University

U. Nebraska to curb parking violations, collect fines

Posted on October 12, 2009

Parking and Transit Services at the University of Nebraska-Lincoln is offering two new programs aimed at helping occasional campus parkers and collecting outstanding fines.

On Oct. 1, Parking Services began applying wheel locks to the vehicles of individuals who have unpaid citations. The wheel locks, commonly known as "boots," can be applied to any vehicle with any unpaid citation that is older than 30 days.

"We will impound by wheel lock only for unpaid citations," said Dan Carpenter, director of Parking and Transit Services. "The application of the wheel lock is not determined by the number of unpaid citations. Any unpaid citation that is more than 30 days old will result in impoundment by wheel lock."

Two boots will be placed on each vehicle with unpaid citations. The boots will be applied from 7 a.m. to 6 p.m. Monday through Thursday, and 7 a.m. to 3 p.m. on Fridays. A special easy-to-remove information sticker will also be applied to booted vehicles. Boots won't be applied in inclement weather or if they don't fit the vehicle's wheels.

Vehicles that have been booted can be released by paying the outstanding citation balance. An additional boot and release fee of $35 will be charged. Individuals can pay fines online or at the Parking and Transit Services office. Individuals must contact the department to have wheel locks removed after payment is made.

Any vehicle that remains booted by 7:30 p.m. Monday through Thursday and 4:30 p.m. on Friday will be towed to the city of Lincoln impound lot.

Carpenter said UNL's use of the wheel locks saves money for people with unpaid citations. The boot release fee is $35 compared to the tow fee of $53. Keeping the vehicles on campus instead of in the city impound yard is also useful to parking users and acts as a deterrent for others considering breaking parking rules.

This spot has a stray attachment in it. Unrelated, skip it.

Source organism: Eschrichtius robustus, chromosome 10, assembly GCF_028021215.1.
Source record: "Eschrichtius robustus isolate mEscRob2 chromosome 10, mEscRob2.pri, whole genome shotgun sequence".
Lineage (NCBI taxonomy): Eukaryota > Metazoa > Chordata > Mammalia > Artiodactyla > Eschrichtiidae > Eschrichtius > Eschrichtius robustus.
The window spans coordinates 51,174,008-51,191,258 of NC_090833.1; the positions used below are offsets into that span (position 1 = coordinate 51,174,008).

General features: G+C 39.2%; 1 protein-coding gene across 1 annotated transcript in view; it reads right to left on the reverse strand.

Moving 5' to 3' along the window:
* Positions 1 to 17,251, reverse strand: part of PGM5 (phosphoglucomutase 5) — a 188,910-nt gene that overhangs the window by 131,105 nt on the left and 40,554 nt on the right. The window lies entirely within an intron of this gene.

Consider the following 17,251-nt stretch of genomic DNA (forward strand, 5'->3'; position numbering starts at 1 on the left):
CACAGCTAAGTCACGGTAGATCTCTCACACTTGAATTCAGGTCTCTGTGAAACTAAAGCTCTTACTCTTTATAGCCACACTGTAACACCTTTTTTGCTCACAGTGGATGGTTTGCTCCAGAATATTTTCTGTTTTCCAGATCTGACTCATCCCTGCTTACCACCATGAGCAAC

"If the vehicle remains on campus, individuals can get into their vehicle and retrieve the stuff they need to pay the fine," said Carpenter. "It will also reduce the number of people who think their vehicle has been stolen when it was really towed for unpaid citations."

Another new feature this fall for faculty, staff and students is an "occasional parking permit," intended for faculty, staff and students who do not regularly park on campus. The one-time use permits utilize scratch off areas that allow owners to show the day of use. The occasional permits are good for specific parking lots.

The permits are sold in packs of 10 for $40 or 20 for $80. Carpenter said the program is modeled after a program at the University of Virginia. He said a member of the Faculty Senate proposed the idea. The occasional permits are a discounted rate over the single-day permits offered by Parking Services.

Parking is also adopting Nebraska's escalating fines for illegal parking in handicapped areas. Carpenter said the first offense is a $150 fine, second offense is $300 and third is $500. The vehicle will be towed with each offense.

For more information on programs offered by Parking and Transit Services, go to http://parking.unl.edu.

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